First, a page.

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For a regular polygon: given the circumscribed circle radius $r$, and the count of edges $n$, and the coordinate of one of the vertices $(x_0, y_0)$, is there a relation to calculate the coordinates of the other $n-1$ vertices? (note that the polygon may have not any edge parallel to the coordinate axes)

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  • $\begingroup$ Have you tried? $\endgroup$ – Parcly Taxel Oct 24 '16 at 12:41
  • $\begingroup$ i know no equations related to the polygon vertices, so i am asking if there is an equation related to this so i start trying from it to derive the coordinates of the other vertices $\endgroup$ – Mohamed EL Tair Oct 24 '16 at 13:42
  • $\begingroup$ Do you know some trigonometry? $\endgroup$ – Aretino Oct 24 '16 at 14:51
  • $\begingroup$ (i will split this comment into 2 parts because of the length), i know a way as following: i have the circumscribed circle equation, and from the its diameter and number of polygon edges i can get the polygon side length s, so now i have two equations: (x-x0)+(y-y0)=s^2, and the equation of circle, so from them i get the 2 vertices next to (x0,y0), and from the obtained vertices i get those next to them and so on $\endgroup$ – Mohamed EL Tair Oct 24 '16 at 15:26
  • $\begingroup$ but consider regular polygon with 50 edges, and for example i have the coordinates of the 2nd vertex and the 29th vertex, i would have to calculate the coordinates of all vertices to check that these 2 vertices lie on the same -50 edges- regular polygon, so is there a faster way ? $\endgroup$ – Mohamed EL Tair Oct 24 '16 at 15:26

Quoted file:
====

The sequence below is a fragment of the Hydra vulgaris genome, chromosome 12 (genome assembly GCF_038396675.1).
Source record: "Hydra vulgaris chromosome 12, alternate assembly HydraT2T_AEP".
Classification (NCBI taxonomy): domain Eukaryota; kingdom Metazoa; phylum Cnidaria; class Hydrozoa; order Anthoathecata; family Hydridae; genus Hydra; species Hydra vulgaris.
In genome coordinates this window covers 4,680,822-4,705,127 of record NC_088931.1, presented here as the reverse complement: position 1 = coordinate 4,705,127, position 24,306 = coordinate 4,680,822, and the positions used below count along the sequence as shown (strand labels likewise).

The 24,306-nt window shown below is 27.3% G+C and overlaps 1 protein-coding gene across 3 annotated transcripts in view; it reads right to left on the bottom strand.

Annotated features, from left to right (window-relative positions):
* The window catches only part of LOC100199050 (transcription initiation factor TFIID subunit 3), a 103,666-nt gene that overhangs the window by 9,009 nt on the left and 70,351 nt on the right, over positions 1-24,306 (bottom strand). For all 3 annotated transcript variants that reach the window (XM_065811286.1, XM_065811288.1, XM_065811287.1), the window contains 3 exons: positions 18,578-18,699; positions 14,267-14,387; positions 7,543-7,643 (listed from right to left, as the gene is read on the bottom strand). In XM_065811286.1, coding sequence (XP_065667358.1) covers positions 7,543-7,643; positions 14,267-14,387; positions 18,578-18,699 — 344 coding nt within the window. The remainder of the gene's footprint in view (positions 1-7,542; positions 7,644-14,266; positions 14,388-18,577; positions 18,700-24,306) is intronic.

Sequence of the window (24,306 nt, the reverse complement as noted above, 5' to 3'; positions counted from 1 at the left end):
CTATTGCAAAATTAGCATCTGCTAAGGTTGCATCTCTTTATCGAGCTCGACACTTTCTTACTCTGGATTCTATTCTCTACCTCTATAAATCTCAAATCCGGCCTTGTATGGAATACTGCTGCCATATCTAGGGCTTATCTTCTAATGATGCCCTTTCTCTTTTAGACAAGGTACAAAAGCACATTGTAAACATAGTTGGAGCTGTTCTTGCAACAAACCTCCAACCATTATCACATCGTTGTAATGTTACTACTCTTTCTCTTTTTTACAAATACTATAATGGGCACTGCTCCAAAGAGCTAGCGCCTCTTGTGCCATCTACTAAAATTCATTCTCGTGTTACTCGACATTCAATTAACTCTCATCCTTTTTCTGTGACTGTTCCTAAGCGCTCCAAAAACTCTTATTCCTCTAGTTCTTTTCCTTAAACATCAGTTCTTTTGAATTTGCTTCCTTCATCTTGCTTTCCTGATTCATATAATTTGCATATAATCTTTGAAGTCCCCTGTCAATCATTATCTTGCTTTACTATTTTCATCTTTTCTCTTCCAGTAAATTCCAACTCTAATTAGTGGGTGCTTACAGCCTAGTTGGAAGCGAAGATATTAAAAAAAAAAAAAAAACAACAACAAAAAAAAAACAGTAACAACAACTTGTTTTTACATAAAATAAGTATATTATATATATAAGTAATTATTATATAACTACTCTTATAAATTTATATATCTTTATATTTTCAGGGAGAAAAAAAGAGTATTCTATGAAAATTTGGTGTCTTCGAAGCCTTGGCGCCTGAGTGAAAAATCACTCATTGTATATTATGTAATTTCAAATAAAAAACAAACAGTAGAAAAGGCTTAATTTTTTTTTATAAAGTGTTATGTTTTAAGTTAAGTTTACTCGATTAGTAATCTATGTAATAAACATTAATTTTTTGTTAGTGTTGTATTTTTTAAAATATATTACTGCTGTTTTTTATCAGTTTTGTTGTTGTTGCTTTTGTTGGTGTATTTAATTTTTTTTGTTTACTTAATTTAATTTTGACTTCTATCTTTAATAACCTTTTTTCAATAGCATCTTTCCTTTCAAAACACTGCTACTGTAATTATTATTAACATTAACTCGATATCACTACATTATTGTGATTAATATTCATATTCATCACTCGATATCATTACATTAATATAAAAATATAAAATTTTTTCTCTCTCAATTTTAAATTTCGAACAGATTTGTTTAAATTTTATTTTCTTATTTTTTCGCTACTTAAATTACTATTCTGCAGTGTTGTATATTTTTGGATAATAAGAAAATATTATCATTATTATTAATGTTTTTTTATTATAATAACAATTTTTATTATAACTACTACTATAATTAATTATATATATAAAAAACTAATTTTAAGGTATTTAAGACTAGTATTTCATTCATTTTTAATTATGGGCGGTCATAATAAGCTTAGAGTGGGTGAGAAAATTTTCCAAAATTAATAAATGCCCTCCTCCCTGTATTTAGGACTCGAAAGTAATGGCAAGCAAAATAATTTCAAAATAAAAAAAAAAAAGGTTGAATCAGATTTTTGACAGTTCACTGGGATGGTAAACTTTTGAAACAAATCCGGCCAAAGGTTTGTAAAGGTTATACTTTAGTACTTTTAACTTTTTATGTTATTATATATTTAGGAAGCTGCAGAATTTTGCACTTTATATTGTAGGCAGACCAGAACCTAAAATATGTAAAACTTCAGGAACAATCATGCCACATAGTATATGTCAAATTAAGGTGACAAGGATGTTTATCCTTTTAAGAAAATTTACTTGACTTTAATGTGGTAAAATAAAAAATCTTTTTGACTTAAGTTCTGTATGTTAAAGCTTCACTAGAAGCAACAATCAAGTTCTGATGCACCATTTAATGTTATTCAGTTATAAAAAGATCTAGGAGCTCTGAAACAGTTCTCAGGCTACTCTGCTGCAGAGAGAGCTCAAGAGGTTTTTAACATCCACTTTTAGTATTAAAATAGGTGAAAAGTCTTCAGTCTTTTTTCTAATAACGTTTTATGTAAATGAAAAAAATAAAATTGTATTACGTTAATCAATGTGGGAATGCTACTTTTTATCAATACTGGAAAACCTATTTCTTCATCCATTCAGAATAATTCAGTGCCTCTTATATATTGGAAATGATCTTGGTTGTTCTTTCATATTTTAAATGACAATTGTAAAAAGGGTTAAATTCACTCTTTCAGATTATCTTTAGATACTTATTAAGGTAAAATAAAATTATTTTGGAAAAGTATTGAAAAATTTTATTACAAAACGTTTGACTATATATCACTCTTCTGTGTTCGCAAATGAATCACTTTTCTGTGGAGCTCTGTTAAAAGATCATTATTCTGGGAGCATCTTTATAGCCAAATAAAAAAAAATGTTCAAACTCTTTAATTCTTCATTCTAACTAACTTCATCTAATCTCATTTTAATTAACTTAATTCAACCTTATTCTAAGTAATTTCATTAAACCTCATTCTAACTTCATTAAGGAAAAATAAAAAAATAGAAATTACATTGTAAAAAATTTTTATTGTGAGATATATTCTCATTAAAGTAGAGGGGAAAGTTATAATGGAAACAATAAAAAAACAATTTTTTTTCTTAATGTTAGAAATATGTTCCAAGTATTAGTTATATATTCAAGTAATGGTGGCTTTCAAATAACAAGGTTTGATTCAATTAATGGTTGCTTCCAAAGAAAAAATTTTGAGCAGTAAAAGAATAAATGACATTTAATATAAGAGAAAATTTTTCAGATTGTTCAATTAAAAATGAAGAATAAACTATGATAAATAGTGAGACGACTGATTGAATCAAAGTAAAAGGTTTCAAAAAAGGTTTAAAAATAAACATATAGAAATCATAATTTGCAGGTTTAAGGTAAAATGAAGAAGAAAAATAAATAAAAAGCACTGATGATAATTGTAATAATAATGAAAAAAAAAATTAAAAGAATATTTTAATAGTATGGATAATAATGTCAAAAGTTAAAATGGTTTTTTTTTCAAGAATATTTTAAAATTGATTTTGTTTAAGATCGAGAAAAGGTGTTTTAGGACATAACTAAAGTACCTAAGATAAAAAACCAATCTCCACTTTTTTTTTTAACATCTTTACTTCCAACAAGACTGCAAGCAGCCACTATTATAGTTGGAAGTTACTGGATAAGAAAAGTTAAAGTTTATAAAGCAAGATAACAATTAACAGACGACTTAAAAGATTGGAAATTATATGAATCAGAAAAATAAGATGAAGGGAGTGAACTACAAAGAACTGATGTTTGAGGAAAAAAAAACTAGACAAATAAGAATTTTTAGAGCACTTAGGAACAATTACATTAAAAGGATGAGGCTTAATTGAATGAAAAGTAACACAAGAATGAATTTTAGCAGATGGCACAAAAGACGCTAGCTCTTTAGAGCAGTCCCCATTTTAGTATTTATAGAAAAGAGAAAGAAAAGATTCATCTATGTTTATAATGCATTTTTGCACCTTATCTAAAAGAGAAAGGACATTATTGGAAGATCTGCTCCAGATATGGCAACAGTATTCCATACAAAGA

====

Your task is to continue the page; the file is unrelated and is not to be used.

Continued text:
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I assume you are familiar with some basic trigonometry. If you have a circle of center $C=(x_C,y_C)$ and radius $r$, then every point of the circle can be written as $P=(x_C+r\cos\theta, y_C+r\sin\theta)$, where $\theta$ is the angle formed by line $CP$ with the $x$-axis.

Your first vertex $P_0=(x_0,y_0)$ can be written in that form too, thus it corresponds to some angle $\theta_0$. As the central angle between two consecutive vertices is $2\pi/n$, the other vertices will then correspond to angles $\theta_1=\theta_0+2\pi/n$, $\theta_2=\theta_0+4\pi/n$, $\theta_3=\theta_0+6\pi/n$, and so on. Once you know $\theta_0$ it is easy to write down the coordinates of the other vertices.

Finally, to get $\theta_0$ notice that $x_0=x_C+r\cos\theta_0$ and $y_0=y_C+r\sin\theta_0$, so that: $$ \tan\theta_0={y_0-y_C\over x_0-x_C}. $$

EDIT

To check that two points $A$ and $B$ on the circle are the vertices of a $n$-polygon, one can compute $$ \cos(\theta_A-\theta_B)=\cos\theta_A\cos\theta_B+\sin\theta_A\sin\theta_B ={x_A-x_C\over r}{x_B-x_C\over r}+{y_A-y_C\over r}{y_B-y_C\over r} $$ and $$ \sin(\theta_A-\theta_B)=\sin\theta_A\cos\theta_B-\cos\theta_A\sin\theta_B ={y_A-y_C\over r}{x_B-x_C\over r}-{x_A-x_C\over r}{y_B-y_C\over r}. $$ From these you can get $\theta_A-\theta_B$ and check if it is a multiple of $2\pi/n$.

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